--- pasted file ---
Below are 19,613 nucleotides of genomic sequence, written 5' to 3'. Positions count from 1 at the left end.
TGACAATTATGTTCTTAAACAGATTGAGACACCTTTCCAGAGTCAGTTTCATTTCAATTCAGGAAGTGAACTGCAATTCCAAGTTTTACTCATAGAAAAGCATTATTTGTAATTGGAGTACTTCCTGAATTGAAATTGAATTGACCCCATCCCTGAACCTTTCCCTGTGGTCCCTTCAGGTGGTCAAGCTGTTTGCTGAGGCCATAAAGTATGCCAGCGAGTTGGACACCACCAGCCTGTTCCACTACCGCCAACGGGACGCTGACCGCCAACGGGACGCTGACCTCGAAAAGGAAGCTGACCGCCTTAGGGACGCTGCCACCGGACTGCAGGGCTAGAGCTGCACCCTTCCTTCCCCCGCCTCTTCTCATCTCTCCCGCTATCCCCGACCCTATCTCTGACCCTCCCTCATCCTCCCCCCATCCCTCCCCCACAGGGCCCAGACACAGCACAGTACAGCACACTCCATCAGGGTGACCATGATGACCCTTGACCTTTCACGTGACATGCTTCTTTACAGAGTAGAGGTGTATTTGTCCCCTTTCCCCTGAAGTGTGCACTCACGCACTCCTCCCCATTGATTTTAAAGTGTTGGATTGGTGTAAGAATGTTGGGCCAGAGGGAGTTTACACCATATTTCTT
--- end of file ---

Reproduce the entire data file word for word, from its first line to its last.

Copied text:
Below are 19,613 nucleotides of genomic sequence, written 5' to 3'. Positions count from 1 at the left end.
TGACAATTATGTTCTTAAACAGATTGAGACACCTTTCCAGAGTCAGTTTCATTTCAATTCAGGAAGTGAACTGCAATTCCAAGTTTTACTCATAGAAAAGCATTATTTGTAATTGGAGTACTTCCTGAATTGAAATTGAATTGACCCCATCCCTGAACCTTTCCCTGTGGTCCCTTCAGGTGGTCAAGCTGTTTGCTGAGGCCATAAAGTATGCCAGCGAGTTGGACACCACCAGCCTGTTCCACTACCGCCAACGGGACGCTGACCGCCAACGGGACGCTGACCTCGAAAAGGAAGCTGACCGCCTTAGGGACGCTGCCACCGGACTGCAGGGCTAGAGCTGCACCCTTCCTTCCCCCGCCTCTTCTCATCTCTCCCGCTATCCCCGACCCTATCTCTGACCCTCCCTCATCCTCCCCCCATCCCTCCCCCACAGGGCCCAGACACAGCACAGTACAGCACACTCCATCAGGGTGACCATGATGACCCTTGACCTTTCACGTGACATGCTTCTTTACAGAGTAGAGGTGTATTTGTCCCCTTTCCCCTGAAGTGTGCACTCACGCACTCCTCCCCATTGATTTTAAAGTGTTGGATTGGTGTAAGAATGTTGGGCCAGAGGGAGTTTACACCATATTTCTT